I still maintain that while there is a merit to drug testing, it should not be applied to everyone and companies should engage in this practice only if they are given a reason to do so. Specifically, I agree with what Jill said regarding the fact that drug testing will not guarantee a safer society- if this is the type of excuse for it that some of us entertain, those who think that corporations abide or should abide by ethical norms and care about something else except for making money. Drug tests can be fooled and people who are not on drugs may in turn lose their job because of the test error.
Ultimately, there may be a list of approved professions, like I said also earlier in my post that may justify drug testing to be required of applicants. I was pleasantly surprised to read post by Neil and learn that a number of states already do so. Also I think it is important to let the employee having to get through the test choose the facility instead of imposing the facility choice on him/her.
To summarize my point of view, I do not like drug testing at all, but understand that it is necessary in certain circumstances and should be used only in these specific cases.
Please e-mail me if you still have question regarding my views on the issue.
OK, lets start wrapping this up then by Graham Collinge
It sounds like everyone is alright with me writing this up. So now we should start coming to some sort of concensus. I thought Emily had a great idea. Let's have everyone give another statement about where they stand now, after taking everyone's comments into consideration. After that, perhaps we can come to an agreement on a resolution that we all somewhat agree with. Sound good? I'll start with a posting called 'new stance'
No problem. I am glad you offered to write it. As my title suggests, good luck making sense of this mess. Do you think it might be a good idea to try to organize everyone's thoughts at the end? I am not sure if that will screw up the "stream of consciousness" we have going here, but it might be interesting to get everyone's closing comments. What do you think?
Do you think that we should make an assumption, as Sang says in her response? I think we should. I think it necessary to keep our discussion within the scope. Our discussion is about a dilemma - trade-offs between safety/harm and privacy.
At the heart of this issue, we are definitely posed with the dilemma of trading personal freedom and privacy for the benefit of society. There are areas of employment that definitely require drug testing for safety's sake. And, in order to avoid discrimination, it seems that an organization that tests one type of employee must test others. From this perspective, drug-testing appears to be a necessary evil of sorts.
I think that in order to resolve this dilemma, reasonable guidelines for the necessity of drug testing need to be standardized and implemented. If this were the case, society could ensure that drug testing is in place where it is necesary, and not in place where it is not. Anyone agree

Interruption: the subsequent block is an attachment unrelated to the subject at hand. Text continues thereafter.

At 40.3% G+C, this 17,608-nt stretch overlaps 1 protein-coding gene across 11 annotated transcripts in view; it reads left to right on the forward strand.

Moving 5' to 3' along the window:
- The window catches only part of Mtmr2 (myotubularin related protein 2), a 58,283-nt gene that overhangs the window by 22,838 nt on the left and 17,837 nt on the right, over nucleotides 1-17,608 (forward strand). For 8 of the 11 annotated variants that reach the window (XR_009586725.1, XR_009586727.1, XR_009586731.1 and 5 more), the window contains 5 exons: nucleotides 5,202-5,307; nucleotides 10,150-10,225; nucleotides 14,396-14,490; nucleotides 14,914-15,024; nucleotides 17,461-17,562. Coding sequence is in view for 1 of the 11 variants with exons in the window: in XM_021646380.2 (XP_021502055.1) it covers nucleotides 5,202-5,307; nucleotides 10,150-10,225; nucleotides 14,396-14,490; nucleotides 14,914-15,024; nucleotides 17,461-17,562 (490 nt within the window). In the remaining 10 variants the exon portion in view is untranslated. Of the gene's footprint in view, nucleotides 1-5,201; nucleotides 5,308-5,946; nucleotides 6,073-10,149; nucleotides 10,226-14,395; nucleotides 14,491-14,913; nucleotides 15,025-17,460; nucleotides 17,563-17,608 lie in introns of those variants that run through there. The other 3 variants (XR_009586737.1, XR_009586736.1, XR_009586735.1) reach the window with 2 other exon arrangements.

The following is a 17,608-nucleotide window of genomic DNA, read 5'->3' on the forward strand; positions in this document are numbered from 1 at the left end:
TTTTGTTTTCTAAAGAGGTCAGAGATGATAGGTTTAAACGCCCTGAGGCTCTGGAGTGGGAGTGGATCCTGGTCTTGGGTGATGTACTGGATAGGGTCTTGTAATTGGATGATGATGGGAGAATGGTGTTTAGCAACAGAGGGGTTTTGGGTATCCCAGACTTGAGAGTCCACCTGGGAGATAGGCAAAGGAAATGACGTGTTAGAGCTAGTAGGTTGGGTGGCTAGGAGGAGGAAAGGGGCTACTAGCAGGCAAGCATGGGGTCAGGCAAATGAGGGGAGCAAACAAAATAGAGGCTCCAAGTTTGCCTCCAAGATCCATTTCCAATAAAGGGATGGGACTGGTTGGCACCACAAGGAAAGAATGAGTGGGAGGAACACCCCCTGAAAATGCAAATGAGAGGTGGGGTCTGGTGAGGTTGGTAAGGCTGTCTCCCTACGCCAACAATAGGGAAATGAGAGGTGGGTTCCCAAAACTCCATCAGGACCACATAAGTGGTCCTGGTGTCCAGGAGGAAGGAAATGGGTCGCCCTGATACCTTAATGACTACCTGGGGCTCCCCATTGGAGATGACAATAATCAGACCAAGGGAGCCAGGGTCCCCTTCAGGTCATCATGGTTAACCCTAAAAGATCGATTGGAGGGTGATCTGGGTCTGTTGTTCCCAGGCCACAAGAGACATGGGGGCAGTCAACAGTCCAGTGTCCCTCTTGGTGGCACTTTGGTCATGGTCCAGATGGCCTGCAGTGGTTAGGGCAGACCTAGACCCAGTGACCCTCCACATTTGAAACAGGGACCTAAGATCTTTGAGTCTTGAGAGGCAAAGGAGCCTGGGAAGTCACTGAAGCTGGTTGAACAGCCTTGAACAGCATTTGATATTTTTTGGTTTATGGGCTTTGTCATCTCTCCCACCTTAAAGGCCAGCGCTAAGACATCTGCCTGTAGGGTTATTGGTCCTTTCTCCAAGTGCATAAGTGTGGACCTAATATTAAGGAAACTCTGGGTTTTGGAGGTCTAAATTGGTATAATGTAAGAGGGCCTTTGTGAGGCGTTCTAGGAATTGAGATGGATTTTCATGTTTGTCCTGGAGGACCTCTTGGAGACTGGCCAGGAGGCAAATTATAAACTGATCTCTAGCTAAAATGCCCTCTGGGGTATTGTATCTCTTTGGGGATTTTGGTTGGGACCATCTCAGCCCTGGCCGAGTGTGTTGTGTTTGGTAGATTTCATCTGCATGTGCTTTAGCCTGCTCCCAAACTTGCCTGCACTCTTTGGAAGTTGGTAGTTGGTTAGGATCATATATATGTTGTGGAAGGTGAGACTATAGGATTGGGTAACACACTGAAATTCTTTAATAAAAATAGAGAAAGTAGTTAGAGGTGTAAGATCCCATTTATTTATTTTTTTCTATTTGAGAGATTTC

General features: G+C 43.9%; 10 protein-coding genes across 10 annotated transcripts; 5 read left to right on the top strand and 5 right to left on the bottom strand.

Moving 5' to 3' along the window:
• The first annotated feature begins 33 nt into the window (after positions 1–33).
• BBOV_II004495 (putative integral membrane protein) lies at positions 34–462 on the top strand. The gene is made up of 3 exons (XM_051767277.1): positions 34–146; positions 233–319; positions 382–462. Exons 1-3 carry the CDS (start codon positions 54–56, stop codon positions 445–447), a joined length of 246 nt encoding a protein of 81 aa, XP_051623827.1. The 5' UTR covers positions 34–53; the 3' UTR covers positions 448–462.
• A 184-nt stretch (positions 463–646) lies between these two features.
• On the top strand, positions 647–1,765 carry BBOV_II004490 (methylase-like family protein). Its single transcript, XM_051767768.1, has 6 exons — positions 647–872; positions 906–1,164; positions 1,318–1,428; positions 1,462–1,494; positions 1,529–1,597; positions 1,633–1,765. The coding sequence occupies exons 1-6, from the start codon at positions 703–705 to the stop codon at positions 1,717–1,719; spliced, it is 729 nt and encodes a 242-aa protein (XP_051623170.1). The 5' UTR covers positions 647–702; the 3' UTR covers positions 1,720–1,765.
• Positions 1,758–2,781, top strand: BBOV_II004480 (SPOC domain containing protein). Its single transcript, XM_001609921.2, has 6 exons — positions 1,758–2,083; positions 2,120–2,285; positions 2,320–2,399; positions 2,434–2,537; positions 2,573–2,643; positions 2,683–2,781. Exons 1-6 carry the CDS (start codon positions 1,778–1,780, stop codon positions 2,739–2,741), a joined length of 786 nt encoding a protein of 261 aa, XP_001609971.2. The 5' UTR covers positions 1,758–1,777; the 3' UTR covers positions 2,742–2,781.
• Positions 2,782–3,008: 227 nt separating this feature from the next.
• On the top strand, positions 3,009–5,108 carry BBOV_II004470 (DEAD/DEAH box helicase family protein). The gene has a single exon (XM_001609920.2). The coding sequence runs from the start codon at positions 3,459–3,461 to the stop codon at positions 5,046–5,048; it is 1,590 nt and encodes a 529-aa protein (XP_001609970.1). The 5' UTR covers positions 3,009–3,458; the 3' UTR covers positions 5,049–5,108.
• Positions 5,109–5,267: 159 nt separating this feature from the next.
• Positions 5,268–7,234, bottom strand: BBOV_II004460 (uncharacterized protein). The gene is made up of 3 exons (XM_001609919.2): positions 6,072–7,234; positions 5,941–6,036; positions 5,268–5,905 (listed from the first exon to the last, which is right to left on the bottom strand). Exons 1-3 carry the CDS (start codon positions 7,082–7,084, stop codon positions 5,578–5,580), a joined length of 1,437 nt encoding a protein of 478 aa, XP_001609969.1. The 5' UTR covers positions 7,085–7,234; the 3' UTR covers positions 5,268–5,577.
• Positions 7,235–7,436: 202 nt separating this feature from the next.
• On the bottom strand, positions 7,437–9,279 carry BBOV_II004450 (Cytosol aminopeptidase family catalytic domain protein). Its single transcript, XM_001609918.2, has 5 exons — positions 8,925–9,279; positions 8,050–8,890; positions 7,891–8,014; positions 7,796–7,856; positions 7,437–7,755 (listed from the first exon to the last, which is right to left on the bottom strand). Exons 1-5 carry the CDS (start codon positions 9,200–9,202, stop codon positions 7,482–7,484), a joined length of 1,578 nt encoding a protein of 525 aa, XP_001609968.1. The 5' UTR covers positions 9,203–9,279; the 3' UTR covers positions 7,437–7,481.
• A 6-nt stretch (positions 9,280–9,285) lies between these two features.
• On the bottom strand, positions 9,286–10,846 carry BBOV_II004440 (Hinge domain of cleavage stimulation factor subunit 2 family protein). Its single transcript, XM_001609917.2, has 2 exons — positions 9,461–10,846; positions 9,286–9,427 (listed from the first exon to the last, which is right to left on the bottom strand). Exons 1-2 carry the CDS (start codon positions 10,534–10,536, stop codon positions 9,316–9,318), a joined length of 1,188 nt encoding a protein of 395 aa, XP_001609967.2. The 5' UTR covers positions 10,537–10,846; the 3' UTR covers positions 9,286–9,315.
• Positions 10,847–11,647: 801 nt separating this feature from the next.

I'd like to understand what you say correctly. So, let me ask you a question. Are you saying that we need to have a reasonable guideline for the necessity of drug testing? I guess not. I guess you are saying that drug testing can be neither standardized nor implemented. After your response on this question, I think I can respond if I agree to your last message. Anyway thanks, Graham.
I agree sure--it seems obvious. The problem is in the implementation. Have you ever taken a class on discrimination laws in the United States? You wouldn't believe the lawsuits out there. I think the real challenge is going to be how we establish a policy that is fair.
It is almost impossible to imagine where we would draw the line. Any ideas?
Before even getting to the point where we start to discriminate between the types of drugs that we think companies should be allowed to test for, it seems to me that the whole issue is as follows:
Do I as an employee consider this obvious infringement of privacy to be adequately justified ? I agree with some of the points made earlier that companies seek to protect themselves from possible litigations and just to monitor value system of employees. but while companies have their agendas, I have mine. I understand reasons for drug testing but the mere existence of the issue is disturbing to me.
Some might argue that since use of drugs is outlawed, this is a right of society to guard itself against drug addicts and companies doing drug testing are merely following the rules.
OK, I agree. What about background checks. Hiring a serial killer a better alternative than hiring a drug addict ? Some companies run and some don't run such checks.
Ultimately I believe that while there is a merit to drug testing, it should not be applied to everyone and companies should engage in this practice only if they are given a reason to do so.
in response to your post I think that it really is a sound plan for some sort of a government agency to come up with a list of occupations where it should be legally lawful to drug-test. I think commercial pilots and surgeons and others who are entrusted people's lives should be among the first ones to go through it.
I agree with your opinion. I think it represents the conflict that many of us have regarding this issue. We can see instances where it is valuable, but we can see the problems in making it universal. The main challenge is how to apply it fairly. Can we figure that out or not?